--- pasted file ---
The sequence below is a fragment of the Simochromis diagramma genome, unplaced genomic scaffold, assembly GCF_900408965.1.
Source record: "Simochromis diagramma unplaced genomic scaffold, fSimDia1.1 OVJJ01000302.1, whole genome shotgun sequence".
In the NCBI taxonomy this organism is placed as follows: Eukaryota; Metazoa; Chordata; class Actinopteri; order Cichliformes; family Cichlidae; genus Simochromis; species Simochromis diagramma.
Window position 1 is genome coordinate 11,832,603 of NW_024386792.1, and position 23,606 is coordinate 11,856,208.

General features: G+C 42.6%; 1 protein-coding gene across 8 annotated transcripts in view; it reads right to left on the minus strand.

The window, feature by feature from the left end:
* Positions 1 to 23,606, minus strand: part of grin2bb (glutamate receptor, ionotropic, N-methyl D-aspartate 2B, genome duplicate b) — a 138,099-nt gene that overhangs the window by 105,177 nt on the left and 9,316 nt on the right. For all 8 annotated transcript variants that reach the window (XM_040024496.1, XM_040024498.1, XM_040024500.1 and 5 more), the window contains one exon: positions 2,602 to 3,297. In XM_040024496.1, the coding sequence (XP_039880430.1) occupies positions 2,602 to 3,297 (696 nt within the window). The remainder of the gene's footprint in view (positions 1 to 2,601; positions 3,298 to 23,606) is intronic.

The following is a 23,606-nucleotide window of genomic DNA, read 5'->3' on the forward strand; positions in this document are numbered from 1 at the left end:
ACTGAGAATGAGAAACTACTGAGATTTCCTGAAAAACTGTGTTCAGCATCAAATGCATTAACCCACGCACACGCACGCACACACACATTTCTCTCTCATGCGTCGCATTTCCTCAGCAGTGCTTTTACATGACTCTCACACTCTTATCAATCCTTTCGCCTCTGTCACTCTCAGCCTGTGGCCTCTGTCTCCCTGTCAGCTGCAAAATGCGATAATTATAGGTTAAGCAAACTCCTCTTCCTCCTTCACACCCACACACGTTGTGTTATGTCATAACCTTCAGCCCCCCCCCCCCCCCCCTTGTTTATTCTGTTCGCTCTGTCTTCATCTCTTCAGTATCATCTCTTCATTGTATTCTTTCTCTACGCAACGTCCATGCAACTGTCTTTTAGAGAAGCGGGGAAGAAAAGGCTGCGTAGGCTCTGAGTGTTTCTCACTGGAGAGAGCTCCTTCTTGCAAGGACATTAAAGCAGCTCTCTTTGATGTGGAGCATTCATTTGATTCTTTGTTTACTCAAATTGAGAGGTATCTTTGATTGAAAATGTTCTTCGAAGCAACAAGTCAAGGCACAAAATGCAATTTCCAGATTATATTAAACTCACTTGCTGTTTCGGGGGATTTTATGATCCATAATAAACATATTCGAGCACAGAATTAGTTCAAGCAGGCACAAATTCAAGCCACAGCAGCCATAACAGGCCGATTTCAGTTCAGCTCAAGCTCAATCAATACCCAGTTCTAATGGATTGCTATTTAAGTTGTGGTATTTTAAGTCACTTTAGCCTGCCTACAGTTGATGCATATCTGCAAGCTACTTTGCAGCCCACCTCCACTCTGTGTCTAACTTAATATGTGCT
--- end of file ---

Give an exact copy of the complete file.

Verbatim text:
The sequence below is a fragment of the Simochromis diagramma genome, unplaced genomic scaffold, assembly GCF_900408965.1.
Source record: "Simochromis diagramma unplaced genomic scaffold, fSimDia1.1 OVJJ01000302.1, whole genome shotgun sequence".
In the NCBI taxonomy this organism is placed as follows: Eukaryota; Metazoa; Chordata; class Actinopteri; order Cichliformes; family Cichlidae; genus Simochromis; species Simochromis diagramma.
Window position 1 is genome coordinate 11,832,603 of NW_024386792.1, and position 23,606 is coordinate 11,856,208.

General features: G+C 42.6%; 1 protein-coding gene across 8 annotated transcripts in view; it reads right to left on the minus strand.

The window, feature by feature from the left end:
* Positions 1 to 23,606, minus strand: part of grin2bb (glutamate receptor, ionotropic, N-methyl D-aspartate 2B, genome duplicate b) — a 138,099-nt gene that overhangs the window by 105,177 nt on the left and 9,316 nt on the right. For all 8 annotated transcript variants that reach the window (XM_040024496.1, XM_040024498.1, XM_040024500.1 and 5 more), the window contains one exon: positions 2,602 to 3,297. In XM_040024496.1, the coding sequence (XP_039880430.1) occupies positions 2,602 to 3,297 (696 nt within the window). The remainder of the gene's footprint in view (positions 1 to 2,601; positions 3,298 to 23,606) is intronic.

The following is a 23,606-nucleotide window of genomic DNA, read 5'->3' on the forward strand; positions in this document are numbered from 1 at the left end:
ACTGAGAATGAGAAACTACTGAGATTTCCTGAAAAACTGTGTTCAGCATCAAATGCATTAACCCACGCACACGCACGCACACACACATTTCTCTCTCATGCGTCGCATTTCCTCAGCAGTGCTTTTACATGACTCTCACACTCTTATCAATCCTTTCGCCTCTGTCACTCTCAGCCTGTGGCCTCTGTCTCCCTGTCAGCTGCAAAATGCGATAATTATAGGTTAAGCAAACTCCTCTTCCTCCTTCACACCCACACACGTTGTGTTATGTCATAACCTTCAGCCCCCCCCCCCCCCCCCTTGTTTATTCTGTTCGCTCTGTCTTCATCTCTTCAGTATCATCTCTTCATTGTATTCTTTCTCTACGCAACGTCCATGCAACTGTCTTTTAGAGAAGCGGGGAAGAAAAGGCTGCGTAGGCTCTGAGTGTTTCTCACTGGAGAGAGCTCCTTCTTGCAAGGACATTAAAGCAGCTCTCTTTGATGTGGAGCATTCATTTGATTCTTTGTTTACTCAAATTGAGAGGTATCTTTGATTGAAAATGTTCTTCGAAGCAACAAGTCAAGGCACAAAATGCAATTTCCAGATTATATTAAACTCACTTGCTGTTTCGGGGGATTTTATGATCCATAATAAACATATTCGAGCACAGAATTAGTTCAAGCAGGCACAAATTCAAGCCACAGCAGCCATAACAGGCCGATTTCAGTTCAGCTCAAGCTCAATCAATACCCAGTTCTAATGGATTGCTATTTAAGTTGTGGTATTTTAAGTCACTTTAGCCTGCCTACAGTTGATGCATATCTGCAAGCTACTTTGCAGCCCACCTCCACTCTGTGTCTAACTTAATATGTGCT